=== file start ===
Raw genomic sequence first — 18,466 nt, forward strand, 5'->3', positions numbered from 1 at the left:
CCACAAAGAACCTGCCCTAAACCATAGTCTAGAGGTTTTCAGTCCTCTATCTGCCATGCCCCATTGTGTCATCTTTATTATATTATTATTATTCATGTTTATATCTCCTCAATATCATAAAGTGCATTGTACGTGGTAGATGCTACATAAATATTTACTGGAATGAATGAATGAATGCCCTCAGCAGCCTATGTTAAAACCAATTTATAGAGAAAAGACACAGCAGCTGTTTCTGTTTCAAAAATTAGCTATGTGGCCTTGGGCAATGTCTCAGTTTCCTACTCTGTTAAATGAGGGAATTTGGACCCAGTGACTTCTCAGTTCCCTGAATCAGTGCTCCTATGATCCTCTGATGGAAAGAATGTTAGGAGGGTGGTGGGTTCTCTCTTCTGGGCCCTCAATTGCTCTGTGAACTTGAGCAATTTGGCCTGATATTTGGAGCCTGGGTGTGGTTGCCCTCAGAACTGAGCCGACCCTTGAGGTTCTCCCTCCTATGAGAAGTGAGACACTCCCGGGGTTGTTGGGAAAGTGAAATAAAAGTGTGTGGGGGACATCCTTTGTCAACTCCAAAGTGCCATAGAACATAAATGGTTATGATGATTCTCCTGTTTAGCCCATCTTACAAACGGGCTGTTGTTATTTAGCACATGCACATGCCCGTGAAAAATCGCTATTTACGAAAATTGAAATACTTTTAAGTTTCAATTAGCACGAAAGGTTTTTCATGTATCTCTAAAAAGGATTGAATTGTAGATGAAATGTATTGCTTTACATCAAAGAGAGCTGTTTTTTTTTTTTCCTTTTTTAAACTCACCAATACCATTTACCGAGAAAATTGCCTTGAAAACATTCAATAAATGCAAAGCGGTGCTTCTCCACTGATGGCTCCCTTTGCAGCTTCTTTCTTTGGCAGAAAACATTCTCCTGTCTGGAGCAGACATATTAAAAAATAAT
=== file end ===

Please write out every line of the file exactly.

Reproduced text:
Raw genomic sequence first — 18,466 nt, forward strand, 5'->3', positions numbered from 1 at the left:
CCACAAAGAACCTGCCCTAAACCATAGTCTAGAGGTTTTCAGTCCTCTATCTGCCATGCCCCATTGTGTCATCTTTATTATATTATTATTATTCATGTTTATATCTCCTCAATATCATAAAGTGCATTGTACGTGGTAGATGCTACATAAATATTTACTGGAATGAATGAATGAATGCCCTCAGCAGCCTATGTTAAAACCAATTTATAGAGAAAAGACACAGCAGCTGTTTCTGTTTCAAAAATTAGCTATGTGGCCTTGGGCAATGTCTCAGTTTCCTACTCTGTTAAATGAGGGAATTTGGACCCAGTGACTTCTCAGTTCCCTGAATCAGTGCTCCTATGATCCTCTGATGGAAAGAATGTTAGGAGGGTGGTGGGTTCTCTCTTCTGGGCCCTCAATTGCTCTGTGAACTTGAGCAATTTGGCCTGATATTTGGAGCCTGGGTGTGGTTGCCCTCAGAACTGAGCCGACCCTTGAGGTTCTCCCTCCTATGAGAAGTGAGACACTCCCGGGGTTGTTGGGAAAGTGAAATAAAAGTGTGTGGGGGACATCCTTTGTCAACTCCAAAGTGCCATAGAACATAAATGGTTATGATGATTCTCCTGTTTAGCCCATCTTACAAACGGGCTGTTGTTATTTAGCACATGCACATGCCCGTGAAAAATCGCTATTTACGAAAATTGAAATACTTTTAAGTTTCAATTAGCACGAAAGGTTTTTCATGTATCTCTAAAAAGGATTGAATTGTAGATGAAATGTATTGCTTTACATCAAAGAGAGCTGTTTTTTTTTTTTCCTTTTTTAAACTCACCAATACCATTTACCGAGAAAATTGCCTTGAAAACATTCAATAAATGCAAAGCGGTGCTTCTCCACTGATGGCTCCCTTTGCAGCTTCTTTCTTTGGCAGAAAACATTCTCCTGTCTGGAGCAGACATATTAAAAAATAAT